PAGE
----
Dr Huang received his Bachelor of Science degree from the College of Biological Sciences at China Agricultural University in Beijing. After graduation in 2003, he did a short academic visit at Centre for Ecology and Hydrology-Oxford in UK before pursuing his PhD with Prof. Sir David Baulcombe at the Sainsbury Laboratory, John Innes Centre in UK. He obtained his PhD which was registered at University of East Anglia in 2009. He then did his postdoctoral training with Prof. Judy Lieberman at Boston Children’s Hospital and Harvard Medical School in USA before joining the faculty of the Department of Biomedical Sciences at CityU in Aug, 2014.
Dr Huang has made a few highly significant contributions to the RNA interference (RNAi) field. During his PhD, he studied the molecular mechanism of transcription gene silencing in plants. Using biochemical and genetic approaches, he discovered the subunit structure and associated factors of a novel DNA-dependent RNA polymerase complex, Pol V, which is essential for transcriptional gene silencing in plants (Huang et al, Nat Struct Mol Biol, 2009). More recently he discovered a species of bacterial small RNAs which is similar to eukaryotic small interfering RNA (siRNA). Those bacterial siRNA-like small RNAs, named pro-siRNAs (for prokaryotic siRNAs), were stabilized by ectopic expression of a plant viral siRNA binding protein, p19, in bacteria. Based on this discovery, he co-invented a technology of producing gene specific ‘recombinant’ pro-siRNAs, which is the world’s first cell-based method for producing siRNAs (Huang et al, Nat Biotechnol, 2013; www.pro-siRNA.com).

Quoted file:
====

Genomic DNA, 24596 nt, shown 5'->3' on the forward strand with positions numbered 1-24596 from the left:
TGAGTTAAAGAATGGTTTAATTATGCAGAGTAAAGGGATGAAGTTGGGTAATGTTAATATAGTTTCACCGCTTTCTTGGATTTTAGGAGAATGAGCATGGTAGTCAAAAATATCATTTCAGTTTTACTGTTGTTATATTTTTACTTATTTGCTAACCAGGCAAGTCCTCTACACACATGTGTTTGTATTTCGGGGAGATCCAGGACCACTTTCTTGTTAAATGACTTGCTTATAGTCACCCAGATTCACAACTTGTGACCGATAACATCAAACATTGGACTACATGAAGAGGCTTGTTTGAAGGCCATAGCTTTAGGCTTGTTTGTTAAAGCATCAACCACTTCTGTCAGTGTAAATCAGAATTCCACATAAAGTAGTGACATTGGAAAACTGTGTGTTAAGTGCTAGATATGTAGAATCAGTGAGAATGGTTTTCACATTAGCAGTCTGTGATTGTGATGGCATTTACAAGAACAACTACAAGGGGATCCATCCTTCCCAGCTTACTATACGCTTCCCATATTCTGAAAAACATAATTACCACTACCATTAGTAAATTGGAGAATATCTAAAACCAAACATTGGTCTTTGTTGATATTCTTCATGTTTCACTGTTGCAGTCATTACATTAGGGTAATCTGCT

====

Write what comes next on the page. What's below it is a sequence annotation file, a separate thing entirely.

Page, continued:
- RNAi biology
- RNAi technology and therapeutics
- Antisense RNA
- Disease gene discovery
Dr Huang is passionate about pursuing fundamental questions in RNA biology and firmly believes such knowledge can be exploited to create powerful RNA-based therapeutics.
His primary research interest is in understanding the mechanisms of RNAi and its related phenomena (for example gene regulation by antisense RNA) in bacteria and mammalian cells. He will also continue to develop pro-siRNA-based tools for RNAi technology and therapeutics. Those tools will be used to discover genes involved in human diseases like cancers and viral infections which could lead to the development of targeted siRNA medicines for disease treatment. The projects will utilize a wide range of techniques from molecular biology to advanced bioinformatic analyses and will involve a few research organisms from bacteria to mammalian systems.